Carey Kish is currently thru-hiking the Appalachian Trail from Georgia to Maine, a distance of 2,200 miles over a period of 5-6 months. Entries from Carey’s trail journal are presented here. You can also follow his journey on Facebook.
March 30, 2015: Rock Gap Shelter to Winding Stair Gap, 3.7 miles, 8:15 to 9:45am.
Just so you know, late starts have been the rule since the get-go of this trip. Early on it wasn’t getting to be daylight until 8am. Not that I minded or anything, me being a big morning person and all. At that point 9 or 9:30 starts were the rule. Gradually it’s gotten light out earlier; now it’s probably right about 7:30 or a touch earlier. Has that meant a shift in start time on the trail? Nada. One can be hopeful of course.
The long and the short of it is, on this particular morning I had to get me and my act up the trail nearly 4 miles by 11am in order to meet the 11am shuttle into Franklin, a long 11 miles and less-than-pleasant hitch east of the AT. That said, I was outta the shelter and tooling along the trail a little after eight, somewhat of a personal record.
A guy was there with coffee and stuff, doing the trail magic thing. Couldn’t take advantage as I was still full from breakfast. Hikers appeared off the trail from both directions, most continuing on. Some gathered for the shuttle. Others not staying at Haven’s Budget Inn, the provider of the shuttle, tried hitching in. Good luck with that. Those that did ended up giving up and starting to walk into town. Been there, done that. Reservation with the motel was firm, so no hitching for me. Hopefully not ever again.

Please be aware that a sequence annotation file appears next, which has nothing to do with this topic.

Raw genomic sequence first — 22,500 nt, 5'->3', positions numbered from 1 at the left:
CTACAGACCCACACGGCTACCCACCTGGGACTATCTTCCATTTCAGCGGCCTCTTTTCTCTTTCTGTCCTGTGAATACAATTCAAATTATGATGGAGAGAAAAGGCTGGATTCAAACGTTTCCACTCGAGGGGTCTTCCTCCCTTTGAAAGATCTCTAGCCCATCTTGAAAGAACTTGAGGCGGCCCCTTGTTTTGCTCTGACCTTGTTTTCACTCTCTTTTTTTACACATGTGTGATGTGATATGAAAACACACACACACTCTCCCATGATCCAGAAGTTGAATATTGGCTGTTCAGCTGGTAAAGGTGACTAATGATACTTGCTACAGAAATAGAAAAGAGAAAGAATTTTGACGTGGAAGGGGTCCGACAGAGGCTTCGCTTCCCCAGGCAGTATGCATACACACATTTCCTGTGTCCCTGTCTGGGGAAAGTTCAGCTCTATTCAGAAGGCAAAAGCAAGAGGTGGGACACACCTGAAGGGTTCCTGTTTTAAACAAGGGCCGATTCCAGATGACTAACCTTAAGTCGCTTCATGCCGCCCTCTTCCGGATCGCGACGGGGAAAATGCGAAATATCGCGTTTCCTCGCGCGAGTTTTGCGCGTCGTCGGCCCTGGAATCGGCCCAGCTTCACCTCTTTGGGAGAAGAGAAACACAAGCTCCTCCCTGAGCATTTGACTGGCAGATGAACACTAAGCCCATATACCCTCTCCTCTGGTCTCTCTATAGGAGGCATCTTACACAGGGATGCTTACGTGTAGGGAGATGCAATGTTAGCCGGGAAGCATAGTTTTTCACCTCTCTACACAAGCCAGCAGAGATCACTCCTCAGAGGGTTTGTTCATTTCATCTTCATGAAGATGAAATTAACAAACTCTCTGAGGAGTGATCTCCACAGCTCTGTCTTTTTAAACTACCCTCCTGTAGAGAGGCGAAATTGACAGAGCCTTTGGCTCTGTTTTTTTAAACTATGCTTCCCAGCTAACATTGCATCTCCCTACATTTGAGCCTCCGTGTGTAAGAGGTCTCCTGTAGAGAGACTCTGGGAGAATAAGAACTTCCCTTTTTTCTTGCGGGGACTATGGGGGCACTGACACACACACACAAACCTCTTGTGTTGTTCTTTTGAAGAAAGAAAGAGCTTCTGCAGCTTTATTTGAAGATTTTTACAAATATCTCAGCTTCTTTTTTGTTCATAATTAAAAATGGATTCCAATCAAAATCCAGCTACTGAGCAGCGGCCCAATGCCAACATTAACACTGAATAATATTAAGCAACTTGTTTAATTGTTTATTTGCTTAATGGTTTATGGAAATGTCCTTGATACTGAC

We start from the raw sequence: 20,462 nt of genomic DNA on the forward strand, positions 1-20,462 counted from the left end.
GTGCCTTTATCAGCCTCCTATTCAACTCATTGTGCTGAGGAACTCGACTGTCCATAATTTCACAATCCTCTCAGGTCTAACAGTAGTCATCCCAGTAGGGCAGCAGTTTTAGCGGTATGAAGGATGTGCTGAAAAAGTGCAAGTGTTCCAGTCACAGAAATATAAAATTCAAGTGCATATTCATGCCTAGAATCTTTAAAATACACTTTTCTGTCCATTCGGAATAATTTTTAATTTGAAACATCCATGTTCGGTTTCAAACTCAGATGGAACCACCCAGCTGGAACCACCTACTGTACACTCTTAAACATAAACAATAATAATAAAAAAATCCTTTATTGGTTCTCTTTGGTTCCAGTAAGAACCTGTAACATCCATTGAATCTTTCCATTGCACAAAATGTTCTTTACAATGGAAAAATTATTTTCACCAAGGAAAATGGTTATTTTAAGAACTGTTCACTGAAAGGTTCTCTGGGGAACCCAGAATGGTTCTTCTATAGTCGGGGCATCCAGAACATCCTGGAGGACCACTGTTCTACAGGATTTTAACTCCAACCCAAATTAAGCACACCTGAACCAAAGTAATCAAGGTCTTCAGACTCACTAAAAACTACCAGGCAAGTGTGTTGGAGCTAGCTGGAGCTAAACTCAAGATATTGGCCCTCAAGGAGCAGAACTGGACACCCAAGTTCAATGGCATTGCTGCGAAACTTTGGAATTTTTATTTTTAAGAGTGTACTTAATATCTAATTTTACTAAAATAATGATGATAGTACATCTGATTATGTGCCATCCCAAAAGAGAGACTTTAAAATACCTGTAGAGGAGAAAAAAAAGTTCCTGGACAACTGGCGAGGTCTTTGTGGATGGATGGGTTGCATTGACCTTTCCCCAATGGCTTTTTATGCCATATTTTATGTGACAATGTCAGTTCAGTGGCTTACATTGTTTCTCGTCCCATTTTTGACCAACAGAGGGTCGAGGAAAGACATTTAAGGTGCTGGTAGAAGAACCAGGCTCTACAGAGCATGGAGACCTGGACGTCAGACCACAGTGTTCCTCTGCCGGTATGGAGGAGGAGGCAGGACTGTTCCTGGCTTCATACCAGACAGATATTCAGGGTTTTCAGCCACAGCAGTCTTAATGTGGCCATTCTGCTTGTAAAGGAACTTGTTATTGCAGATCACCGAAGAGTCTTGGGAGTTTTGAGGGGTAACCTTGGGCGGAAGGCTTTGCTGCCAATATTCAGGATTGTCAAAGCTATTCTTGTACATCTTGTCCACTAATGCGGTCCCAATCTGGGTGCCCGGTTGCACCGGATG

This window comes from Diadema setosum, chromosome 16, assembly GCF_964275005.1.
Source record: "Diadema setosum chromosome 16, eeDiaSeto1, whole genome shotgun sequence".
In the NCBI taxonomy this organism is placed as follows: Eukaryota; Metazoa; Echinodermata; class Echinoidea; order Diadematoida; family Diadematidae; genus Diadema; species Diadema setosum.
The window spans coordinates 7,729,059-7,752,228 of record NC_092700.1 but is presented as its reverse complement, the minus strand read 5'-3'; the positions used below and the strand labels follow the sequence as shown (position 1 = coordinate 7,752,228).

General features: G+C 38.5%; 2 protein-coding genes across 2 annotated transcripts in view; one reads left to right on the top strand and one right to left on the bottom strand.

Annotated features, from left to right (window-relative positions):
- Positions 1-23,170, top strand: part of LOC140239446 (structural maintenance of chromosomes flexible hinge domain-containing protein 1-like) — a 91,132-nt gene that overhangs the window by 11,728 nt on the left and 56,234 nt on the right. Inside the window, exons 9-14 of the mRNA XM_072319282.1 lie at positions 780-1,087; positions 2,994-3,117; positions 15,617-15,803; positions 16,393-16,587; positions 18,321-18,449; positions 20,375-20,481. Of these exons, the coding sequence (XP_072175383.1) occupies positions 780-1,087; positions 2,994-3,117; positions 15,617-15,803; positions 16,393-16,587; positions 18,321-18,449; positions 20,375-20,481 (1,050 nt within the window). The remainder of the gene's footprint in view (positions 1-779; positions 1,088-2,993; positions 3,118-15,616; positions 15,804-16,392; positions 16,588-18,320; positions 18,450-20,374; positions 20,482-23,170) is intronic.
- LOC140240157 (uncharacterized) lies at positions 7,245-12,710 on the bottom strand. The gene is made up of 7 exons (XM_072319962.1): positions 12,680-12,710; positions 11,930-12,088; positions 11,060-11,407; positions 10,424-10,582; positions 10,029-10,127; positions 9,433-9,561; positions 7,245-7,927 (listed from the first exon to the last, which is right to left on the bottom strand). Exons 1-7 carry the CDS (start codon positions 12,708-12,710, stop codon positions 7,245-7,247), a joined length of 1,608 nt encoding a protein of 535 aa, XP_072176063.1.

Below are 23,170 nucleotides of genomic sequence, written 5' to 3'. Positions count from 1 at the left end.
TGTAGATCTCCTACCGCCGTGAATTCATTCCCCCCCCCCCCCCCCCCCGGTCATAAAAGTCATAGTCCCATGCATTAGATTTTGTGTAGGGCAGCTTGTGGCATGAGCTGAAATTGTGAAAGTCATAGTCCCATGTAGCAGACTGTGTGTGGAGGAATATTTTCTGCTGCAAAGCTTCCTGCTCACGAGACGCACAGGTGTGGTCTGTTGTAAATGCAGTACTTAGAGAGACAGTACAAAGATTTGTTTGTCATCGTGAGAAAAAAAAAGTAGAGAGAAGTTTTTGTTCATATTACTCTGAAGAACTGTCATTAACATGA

Ron Haven and his shuttle bus appeared right on schedule around an hour and a half late, like 12:30. Oh well. We hikers hot a well-narrated tour on the ride into Franklin, and a healthy dose of a true blue western North Carolina accent. He’s a good guy and loves his Franklin. Hikers too, them being good business each spring.
The Budget Inn is a throwback to the 1950s for sure. And believe it or not, as soon as we pulled up I recognized it as the place I’d stayed on my 1977 thru-hike. Wow. Little office out front, rooms of old 50s and 60s furniture, tiles of mustard and pea green in the bathroom. It was a hoot.
All I cared about was that it was relatively clean. Relatively. I tried not to look too close. It would do just fine. At that, proceeded to hiker-trash the room, unleashing every piece of gear into every available piece of furniture to air and dry. Laundry was next, across the courtyard and in under a shed-like building. $2.50. Good deal for wash and dry.
To McDonald’s for lunch next, a half-mile hike. Chow chow chow. Picked up a six of Bud’s best Light at a liquor store on ten return trip (these small towns down here often don’t have much for beer).
Up into the center of the old downtown next. The town in so many ways hadn’t changed a bit since I was here last in 1977. Amazing. The store fronts are different, but the situation, the setting is all the same. A snapshot in time, and I was living in it then and now. Must say, unlike many such small towns, this one had done a heckuva job keeping its storefronts filled. But no more Rexall Drug or Woolworth and the like.
Outdoor 76 was my goal. All I needed was canister of fuel and I got it. But since this was the only outfitter I’d ever seen with a bar in the back, I naturally stayed and had a beer(s), enjoyed in style with a couple of other thru’s. Good times.
Back at the motel, several of us rounded up and sauntered down to Mulligan’s for some dinner grub and a brew. Later, I finished off the couple of PBRs that just so happened to arrive on my resupply box. Dropped into bed early. Would be another early morning, this one off to the Baptist church for their hiker breakfast and a little salvation perhaps. Zzzzz…